Some prosecutors around the state have taken a stance against the retroactive removal of second-degree robbery as a strike offense — with enough influence to have it cut out of the 2019 legislation. Cornell has spoken in favor of making the new law retroactive.

“I think it has wide support,” he said Wednesday. “I would expect that it’s going to pass, and that the governor’s going to sign it.”

According to the Associated Press, a disproportionate number of Washington’s third strike offenders are Black. Half have been African Americans, though only 4 percent of the state identifies as Black. Fillion is white.

The prosecutor’s office struggled to reach the 7-Eleven clerk from 24 years ago, to notify him of Cornell’s decision. The man, now 62, was finally contacted over the phone on Tuesday. Cornell said the victim expressed “his adamant opposition” to Fillion being released. The man did not show up to court Wednesday.

The prosecutor said he listened to the man’s concerns, but stood by his decision that “the life sentence for this crime is not proportionate to its seriousness.”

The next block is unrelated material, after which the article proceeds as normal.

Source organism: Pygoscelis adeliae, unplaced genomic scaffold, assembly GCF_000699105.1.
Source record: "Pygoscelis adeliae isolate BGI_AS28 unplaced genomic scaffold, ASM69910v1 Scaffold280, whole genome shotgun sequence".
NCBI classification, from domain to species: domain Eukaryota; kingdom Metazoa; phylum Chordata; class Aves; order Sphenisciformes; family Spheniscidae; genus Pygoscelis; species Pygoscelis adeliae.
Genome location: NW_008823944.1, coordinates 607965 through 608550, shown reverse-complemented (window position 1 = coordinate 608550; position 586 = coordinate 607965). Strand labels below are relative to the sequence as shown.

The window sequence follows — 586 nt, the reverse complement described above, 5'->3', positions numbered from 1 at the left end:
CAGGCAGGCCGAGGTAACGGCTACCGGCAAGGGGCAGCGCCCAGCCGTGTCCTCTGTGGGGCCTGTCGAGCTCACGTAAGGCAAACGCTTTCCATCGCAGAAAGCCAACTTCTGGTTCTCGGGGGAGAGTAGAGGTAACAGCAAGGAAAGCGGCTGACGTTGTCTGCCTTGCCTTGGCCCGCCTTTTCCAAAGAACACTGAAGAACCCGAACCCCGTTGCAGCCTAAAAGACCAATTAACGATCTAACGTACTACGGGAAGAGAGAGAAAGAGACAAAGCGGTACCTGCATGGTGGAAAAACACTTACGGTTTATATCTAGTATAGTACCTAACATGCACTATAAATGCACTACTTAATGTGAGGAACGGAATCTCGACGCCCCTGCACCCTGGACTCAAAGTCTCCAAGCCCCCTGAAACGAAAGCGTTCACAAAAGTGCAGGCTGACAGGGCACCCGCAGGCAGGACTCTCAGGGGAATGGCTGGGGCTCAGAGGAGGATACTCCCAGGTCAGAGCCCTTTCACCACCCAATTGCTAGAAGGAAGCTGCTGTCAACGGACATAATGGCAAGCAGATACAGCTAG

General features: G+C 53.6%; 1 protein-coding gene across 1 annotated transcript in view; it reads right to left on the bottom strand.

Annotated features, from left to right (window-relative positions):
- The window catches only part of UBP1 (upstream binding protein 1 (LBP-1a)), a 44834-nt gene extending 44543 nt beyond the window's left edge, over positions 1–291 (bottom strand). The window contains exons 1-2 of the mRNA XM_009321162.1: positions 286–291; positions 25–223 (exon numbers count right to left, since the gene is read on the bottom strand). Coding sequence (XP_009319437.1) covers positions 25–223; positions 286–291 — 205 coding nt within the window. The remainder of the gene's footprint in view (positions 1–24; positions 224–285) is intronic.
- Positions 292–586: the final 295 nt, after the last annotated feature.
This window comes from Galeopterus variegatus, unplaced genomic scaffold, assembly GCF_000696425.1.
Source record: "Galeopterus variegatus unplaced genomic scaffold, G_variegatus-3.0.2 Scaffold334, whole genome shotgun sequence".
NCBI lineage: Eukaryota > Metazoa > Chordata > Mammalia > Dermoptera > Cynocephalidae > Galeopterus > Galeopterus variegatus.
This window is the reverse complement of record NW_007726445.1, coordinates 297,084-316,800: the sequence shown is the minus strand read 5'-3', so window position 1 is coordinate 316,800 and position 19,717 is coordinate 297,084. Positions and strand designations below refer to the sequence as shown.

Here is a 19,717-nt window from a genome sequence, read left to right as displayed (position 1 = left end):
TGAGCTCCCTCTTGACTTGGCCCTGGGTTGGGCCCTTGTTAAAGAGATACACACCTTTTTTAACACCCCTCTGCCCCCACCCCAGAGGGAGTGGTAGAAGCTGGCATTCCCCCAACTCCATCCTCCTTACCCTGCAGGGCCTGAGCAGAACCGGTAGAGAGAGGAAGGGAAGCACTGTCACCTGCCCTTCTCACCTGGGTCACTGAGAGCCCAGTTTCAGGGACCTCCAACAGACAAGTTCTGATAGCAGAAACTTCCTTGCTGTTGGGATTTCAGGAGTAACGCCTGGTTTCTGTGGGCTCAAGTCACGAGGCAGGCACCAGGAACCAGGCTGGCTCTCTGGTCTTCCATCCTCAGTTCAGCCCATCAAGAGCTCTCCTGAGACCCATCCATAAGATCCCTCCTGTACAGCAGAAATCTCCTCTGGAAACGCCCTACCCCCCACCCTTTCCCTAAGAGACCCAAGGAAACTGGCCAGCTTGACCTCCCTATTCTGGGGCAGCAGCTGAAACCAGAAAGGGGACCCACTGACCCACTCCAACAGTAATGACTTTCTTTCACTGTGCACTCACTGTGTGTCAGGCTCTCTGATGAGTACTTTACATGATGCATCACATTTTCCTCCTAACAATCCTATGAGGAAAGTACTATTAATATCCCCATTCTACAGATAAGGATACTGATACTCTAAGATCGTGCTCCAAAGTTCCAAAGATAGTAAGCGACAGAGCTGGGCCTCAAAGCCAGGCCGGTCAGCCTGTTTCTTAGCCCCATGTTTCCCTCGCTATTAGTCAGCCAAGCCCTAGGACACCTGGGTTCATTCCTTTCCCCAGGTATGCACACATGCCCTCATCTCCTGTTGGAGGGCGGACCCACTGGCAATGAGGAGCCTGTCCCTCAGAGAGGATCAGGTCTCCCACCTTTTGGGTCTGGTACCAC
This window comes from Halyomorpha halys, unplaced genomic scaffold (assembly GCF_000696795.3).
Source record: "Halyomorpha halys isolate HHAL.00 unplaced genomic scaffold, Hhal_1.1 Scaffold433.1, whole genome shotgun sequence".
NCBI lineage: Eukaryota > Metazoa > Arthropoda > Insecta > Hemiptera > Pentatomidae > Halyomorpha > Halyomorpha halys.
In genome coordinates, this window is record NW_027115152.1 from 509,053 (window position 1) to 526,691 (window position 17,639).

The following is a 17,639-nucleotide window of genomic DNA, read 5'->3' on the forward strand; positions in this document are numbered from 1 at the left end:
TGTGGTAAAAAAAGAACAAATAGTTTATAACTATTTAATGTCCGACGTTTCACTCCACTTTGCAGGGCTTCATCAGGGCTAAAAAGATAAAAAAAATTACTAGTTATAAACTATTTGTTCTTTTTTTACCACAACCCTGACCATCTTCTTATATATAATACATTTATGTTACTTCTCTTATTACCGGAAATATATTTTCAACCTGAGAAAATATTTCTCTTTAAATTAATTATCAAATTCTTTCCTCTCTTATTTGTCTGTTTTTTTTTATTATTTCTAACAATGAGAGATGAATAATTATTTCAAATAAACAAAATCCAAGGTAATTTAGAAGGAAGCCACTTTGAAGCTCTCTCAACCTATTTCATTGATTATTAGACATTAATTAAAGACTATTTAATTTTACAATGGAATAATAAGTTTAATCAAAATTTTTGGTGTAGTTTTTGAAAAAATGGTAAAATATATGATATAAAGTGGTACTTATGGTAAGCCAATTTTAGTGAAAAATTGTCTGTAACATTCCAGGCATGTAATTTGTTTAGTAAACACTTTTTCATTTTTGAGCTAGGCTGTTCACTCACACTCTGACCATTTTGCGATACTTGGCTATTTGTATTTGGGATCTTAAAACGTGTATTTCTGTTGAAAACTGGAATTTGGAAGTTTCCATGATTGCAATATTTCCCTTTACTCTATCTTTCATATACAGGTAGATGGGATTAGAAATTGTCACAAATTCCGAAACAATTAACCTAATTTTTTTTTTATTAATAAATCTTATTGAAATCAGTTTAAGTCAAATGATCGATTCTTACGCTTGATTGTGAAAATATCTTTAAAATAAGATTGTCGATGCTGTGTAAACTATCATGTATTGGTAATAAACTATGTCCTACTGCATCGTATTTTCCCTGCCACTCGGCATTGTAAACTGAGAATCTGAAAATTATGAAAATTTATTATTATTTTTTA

On Wednesday afternoon in Snohomish County Superior Court, the judge approved the new sentence of a little under 2½ years. Fillion has served that sentence 10 times over.

Okoloko turned to the defendant, and told him he hoped he would avoid ever being sentenced for another crime again.

“You now have what I can refer to as a once-in-a-lifetime opportunity,” Okoloko said. “I hope that you recognize the magnitude of the break that you have received.”

As he lost appeal after appeal, Fillion also lost hope, he wrote in court records. But over the years he worked in the prison kitchen, earned his GED and grew closer to his family than he had ever been. He kept trying to make his appeal heard through a variety of methods. In one case his father Dean Fillion wrote in support of his son, saying the younger Fillion took responsibility for his past behavior.

“I see a huge change in his perspective on life,” the father wrote. “I believe he has a sincere desire to become a contributing member of the community. He has matured and does not seem like the same person he was when he went into prison.”

That appeal was rejected when the state Supreme Court declined to review it.

“I see life so differently as a 39 year old man,” Fillion wrote at the time, in his own sworn declaration, “and know I have great potential.”

This month, Fillion turned 49.

Caleb Hutton: 425-339-3454; Twitter: @snocaleb.